Mathematics Stack Exchange is a question and answer site for people studying math at any level and professionals in related fields. Join them; it only takes a minute:

Sign up
Here's how it works:
  1. Anybody can ask a question
  2. Anybody can answer
  3. The best answers are voted up and rise to the top

For instance, does taking the square root of a complex number and its complex conjugate create a metric that "automatically" makes it an inner product space?

Is a complex space more complete than a real space? If not, what must be done to make it complete, so that it IS a Hilbert space?

And does the modulus represent a norm that makes a complete complex space a Banach space?

share|cite|improve this question
@Amitesh: use markdown. Link obtained by writing [markdown]( – t.b. Jun 30 '11 at 14:00
@Tom: And not all complex vector spaces are inner product spaces either. Complex conjugation is an operation that is defined only for complex numbers; and even then, a vector space is not equipped with a multiplication operation (the complex numbers are). So, the notion of multiplying an element of a vector space by its complex conjugate does not make sense. – Zev Chonoles Jun 30 '11 at 14:00
@Tom: I'm sorry if I was being harsh. I would summarize my point as simply that there are many things involving complex numbers (e.g. modulus, complex conjugate, argument, multiplication) that you are incorrectly assuming also make sense for a elements of a vector space over the complex numbers. – Zev Chonoles Jun 30 '11 at 15:58
Tom: Thank you, much appreciated! – t.b. Jun 30 '11 at 17:51
@Tom: just a suggestion. Providing just a little information about yourself in your profile (e.g. your age; are you a student or an academic; if not, what is your job, etc.) can make it a lot easier for people to give answers which are better tailored for you to understand. One of the first rules of teaching is "Know your audience". If your audience is a nearly anonymous internet entity, that makes things much harder. (I say this especially because it seems like you are willing to divulge some of this information anyway, and it would be more efficient to put it in your profile.) – Pete L. Clark Jun 30 '11 at 19:51
up vote 3 down vote accepted

We can define an inner product on $\mathbb{C}$ by the rule $\langle z,w \rangle = z\overline{w}$ for all $z,w\in\mathbb{C}$. The norm on $\mathbb{C}$ induced by this inner product is then the map $z\to \left|z\right|$ where $\left|z\right|$ denotes the modulus of the complex number $z$. Finally, $\mathbb{C}$ is complete under the norm induced by this inner product and is therefore a Hilbert space.

Additional Details:

A vector space $V$ over a field $F$ ($F=\mathbb{R}$ or $F=\mathbb{C}$) is an inner-product space if there is a map $V\times V\to F$ (for notational convenience we denote the image of $(z,w)$ under this map by $\langle z,w \rangle$) that satisfies the following axioms:

(1) $\langle v,v \rangle \geq 0$ for all $v\in V$ and $\langle v,v \rangle =0$ if and only if $v=0$.

(2) If $u,v,w\in V$, then $\langle u+v,w \rangle =\langle u, w\rangle + \langle v,w \rangle$.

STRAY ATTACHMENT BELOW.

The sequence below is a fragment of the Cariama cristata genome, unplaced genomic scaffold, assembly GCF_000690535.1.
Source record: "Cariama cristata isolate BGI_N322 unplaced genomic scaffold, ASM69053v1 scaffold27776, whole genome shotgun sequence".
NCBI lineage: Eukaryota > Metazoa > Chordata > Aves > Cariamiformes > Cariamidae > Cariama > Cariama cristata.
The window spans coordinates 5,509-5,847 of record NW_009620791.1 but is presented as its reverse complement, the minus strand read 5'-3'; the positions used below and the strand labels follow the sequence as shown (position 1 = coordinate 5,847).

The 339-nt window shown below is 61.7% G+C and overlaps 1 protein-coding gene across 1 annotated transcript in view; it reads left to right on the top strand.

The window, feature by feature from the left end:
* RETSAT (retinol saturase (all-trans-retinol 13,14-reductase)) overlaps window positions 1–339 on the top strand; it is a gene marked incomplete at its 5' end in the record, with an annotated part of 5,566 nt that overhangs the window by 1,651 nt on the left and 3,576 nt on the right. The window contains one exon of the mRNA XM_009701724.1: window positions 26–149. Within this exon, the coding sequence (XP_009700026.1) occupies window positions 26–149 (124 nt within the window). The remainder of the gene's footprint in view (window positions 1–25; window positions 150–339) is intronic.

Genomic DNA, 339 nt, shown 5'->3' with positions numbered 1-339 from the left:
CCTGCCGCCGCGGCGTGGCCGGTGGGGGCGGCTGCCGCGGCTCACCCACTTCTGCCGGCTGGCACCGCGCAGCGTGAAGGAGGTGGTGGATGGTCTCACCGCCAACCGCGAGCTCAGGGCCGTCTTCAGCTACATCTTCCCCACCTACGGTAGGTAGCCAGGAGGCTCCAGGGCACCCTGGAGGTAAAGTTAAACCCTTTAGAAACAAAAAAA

(3) If $a\in F$ and if $u,v\in V$, then $\langle au,v\rangle = a\langle u,v\rangle$.

(4) If $u,v\in V$, then $\langle u,v\rangle =\overline{\langle v,u\rangle}$.

Exercise 1: Prove that the inner product on $\mathbb{C}$ given by the rule described at the very beginning of this answer is indeed an inner product, that is, it satisfies axioms (1)-(4) above.

Note that axiom 4 can be removed if $F=\mathbb{R}$. If $V$ is an inner product space, then the norm induced by the inner product on $V$ is the map $v\to \sqrt{\langle v,v\rangle}$. (The image of $v\in V$ under this map is denoted by $\left\|v\right\|$ for notational convenience.)

Exercise 2: Prove that the norm induced by the inner product on $\mathbb{C}$ given by the rule described at the very beginning of this answer is indeed the map $z\to \left|z\right|$ where $\left|z\right|$ denote the modulus of the complex number $z$.

If $V$ is an inner product space, then we can define a metric $d:V\times V\to [0,\infty)$ by the rule $d(u,v)=\left\|u-v\right\|$ for all $u,v\in V$.

Exercise 3: Prove that $d$ is indeed a metric on $V$.

Finally, a Hilbert space is an inner-product space $V$ that is complete under the metric induced by its norm.

Exercise 4: Prove that $\mathbb{C}$ is a Hilbert space under the inner product described at the very beginning of this answer.

I hope this helps!

share|cite|improve this answer

Here's a compendium of answers by others, from the comments:

Connections between metrics, norms and scalar products (for understanding e.g. Banach- and Hilbertspaces)

Norms Induced by Inner Products

You should be aware of the following constructions for a vector space: inner product ⇒ norm ⇒ metric ⇒ topology That is, given an inner product, there is an induced norm, but not necessarily vice versa, and so on. –

share|cite|improve this answer
@Pete L Clark: You made a good suggestion but I have a minor problem. That is, I am on quite a few of these sites, and may have trouble presenting different "faces" to different (stack exchange) sites. – Tom Au Jun 30 '11 at 22:02

Your Answer


By posting your answer, you agree to the privacy policy and terms of service.

Not the answer you're looking for? Browse other questions tagged or ask your own question.